Medication Managment

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MEDICATION MANAGEMENT
OVERVIEW OF MEDICATION MANAGEMENT

Depending on the size, structure and functions of the health facility, there may be a pharmacy with qualified pharmacists to dispense medication, or medical and nursing personnel may issue certain medications within the service. Whatever the system, the health facility implements systems to ensure, that all pharmaceutical practices are in accordance with current legislation.

Medication management is not only the responsibility of the pharmaceutical service but also of managers and clinical care providers. Medical, nursing, pharmaceutical and administrative personnel participate in a collaborative process to develop and monitor the policies and procedures.

Each health facility has the responsibility of identifying the individuals with the requisite knowledge and experience, who are permitted by laws, regulations or registration to prescribe or order medications. The health facility also identifies any additional individuals, who are permitted to prescribe or order medications in emergency situations. Policies and procedures define the documentation required for medications ordered or prescribed and for verbal medication orders. Medications depend on suitable storage for their potency. In particular, vaccines which are exposed to high ambient temperatures and/or freezing will quickly lose their potency. The cold chain is the system of transporting and storing vaccines within the safe temperature range of 2 - 8°C. For vaccines to be effective, the cold chain must be maintained from the place of manufacture to the point of administration. Each time that vaccines are exposed to the wrong temperature, their potency is reduced. To know if vaccines are potent at the time of administration, it is important that they be monitored for exposure to heat and cold as they pass through the cold chain. While domestic refrigerators are not designed to meet the requirements of vaccine storage, safe storage is possible if healthcare facilities follow simple guidelines. Guidelines may be obtained from the Health authorities or from the manufacturers and distributors of vaccines. Foodstuffs must not be stored in the medication refrigerator. Patient care units store medications in a clean and safe environment, which complies with laws, regulations and professional practice standards. The safe administration of medications requires a strict and comprehensive protocol. The patient, physician, nurse and other care providers work together to monitor patients on medications. The purposes of monitoring are to evaluate the response to medication, to adjust the dosage or type of medication, when needed, and to evaluate the patient for adverse effects. The health facility identifies the adverse effects to be recorded and those that must be reported; it establishes the mechanism for reporting adverse events. The reporting process is part of the health facility's performance improvement programme. The programme is focused on preventing medication errors through understanding the types of errors that occur. Improvements in medication processes and staff training are used to prevent errors in the future. The pharmaceutical service participates in such staff training, where appropriate.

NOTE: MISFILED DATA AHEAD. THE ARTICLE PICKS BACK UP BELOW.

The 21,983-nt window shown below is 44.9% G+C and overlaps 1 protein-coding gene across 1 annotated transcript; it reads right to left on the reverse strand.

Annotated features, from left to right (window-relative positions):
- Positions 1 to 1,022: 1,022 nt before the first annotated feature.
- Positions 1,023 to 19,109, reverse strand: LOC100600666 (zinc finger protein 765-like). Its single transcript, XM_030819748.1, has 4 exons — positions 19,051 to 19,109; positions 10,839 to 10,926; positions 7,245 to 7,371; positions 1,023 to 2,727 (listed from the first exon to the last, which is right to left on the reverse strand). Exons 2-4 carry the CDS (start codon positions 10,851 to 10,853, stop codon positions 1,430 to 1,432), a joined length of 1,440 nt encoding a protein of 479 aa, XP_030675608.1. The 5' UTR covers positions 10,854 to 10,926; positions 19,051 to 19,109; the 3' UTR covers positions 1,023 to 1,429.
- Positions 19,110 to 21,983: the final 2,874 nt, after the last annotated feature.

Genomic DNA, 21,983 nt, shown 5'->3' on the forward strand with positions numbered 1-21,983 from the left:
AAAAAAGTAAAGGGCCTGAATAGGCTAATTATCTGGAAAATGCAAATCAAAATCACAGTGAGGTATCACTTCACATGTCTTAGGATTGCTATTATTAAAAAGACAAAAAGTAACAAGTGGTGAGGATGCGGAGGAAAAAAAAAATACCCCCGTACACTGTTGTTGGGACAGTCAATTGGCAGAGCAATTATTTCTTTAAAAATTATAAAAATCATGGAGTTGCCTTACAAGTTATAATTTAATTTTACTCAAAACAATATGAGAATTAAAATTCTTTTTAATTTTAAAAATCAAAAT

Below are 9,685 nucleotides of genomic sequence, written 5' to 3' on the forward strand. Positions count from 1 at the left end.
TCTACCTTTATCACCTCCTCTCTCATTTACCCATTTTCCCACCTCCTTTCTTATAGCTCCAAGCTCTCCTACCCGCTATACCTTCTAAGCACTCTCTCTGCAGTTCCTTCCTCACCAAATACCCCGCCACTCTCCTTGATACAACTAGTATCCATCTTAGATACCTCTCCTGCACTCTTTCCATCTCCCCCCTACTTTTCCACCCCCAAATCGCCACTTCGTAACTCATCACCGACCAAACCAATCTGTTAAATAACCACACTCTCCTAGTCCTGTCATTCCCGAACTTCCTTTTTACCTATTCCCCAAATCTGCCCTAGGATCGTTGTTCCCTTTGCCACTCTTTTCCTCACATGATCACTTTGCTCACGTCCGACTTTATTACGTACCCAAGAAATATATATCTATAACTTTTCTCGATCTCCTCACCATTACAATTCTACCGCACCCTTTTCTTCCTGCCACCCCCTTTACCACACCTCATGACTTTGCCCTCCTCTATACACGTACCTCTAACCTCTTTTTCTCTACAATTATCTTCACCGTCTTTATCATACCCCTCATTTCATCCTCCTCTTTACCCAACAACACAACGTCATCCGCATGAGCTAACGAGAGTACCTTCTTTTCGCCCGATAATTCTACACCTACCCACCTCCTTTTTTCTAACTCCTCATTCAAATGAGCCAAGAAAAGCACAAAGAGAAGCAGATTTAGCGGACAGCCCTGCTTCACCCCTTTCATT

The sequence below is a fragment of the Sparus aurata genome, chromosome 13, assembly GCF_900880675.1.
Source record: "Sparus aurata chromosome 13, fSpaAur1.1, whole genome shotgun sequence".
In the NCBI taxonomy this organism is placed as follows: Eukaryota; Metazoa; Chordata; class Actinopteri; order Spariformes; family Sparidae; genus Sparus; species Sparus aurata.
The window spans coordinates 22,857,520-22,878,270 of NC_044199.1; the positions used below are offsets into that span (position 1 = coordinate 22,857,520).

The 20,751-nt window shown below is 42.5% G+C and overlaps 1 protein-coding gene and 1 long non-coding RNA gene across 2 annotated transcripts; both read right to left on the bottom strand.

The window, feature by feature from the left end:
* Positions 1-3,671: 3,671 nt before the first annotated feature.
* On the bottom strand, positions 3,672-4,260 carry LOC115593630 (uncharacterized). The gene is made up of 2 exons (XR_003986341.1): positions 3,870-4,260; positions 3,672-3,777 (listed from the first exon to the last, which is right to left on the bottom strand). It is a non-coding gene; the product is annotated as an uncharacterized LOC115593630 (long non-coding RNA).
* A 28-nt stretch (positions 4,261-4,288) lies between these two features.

Standards

11.1 Management of the service
11.1.1 Medication use is organised throughout the facility to meet the needs of patients.

Intent of 11.1.1
As an important resource in patient care, the use of medication is managed effectively and efficiently throughout the organisation. Applicable laws and regulations are incorporated into the organisational structure and the operations of the medication management system used in the organisation. Where the organisation dispenses medication it must be an approved licensed site with the relevant personnel having approved licences issued for that site in...
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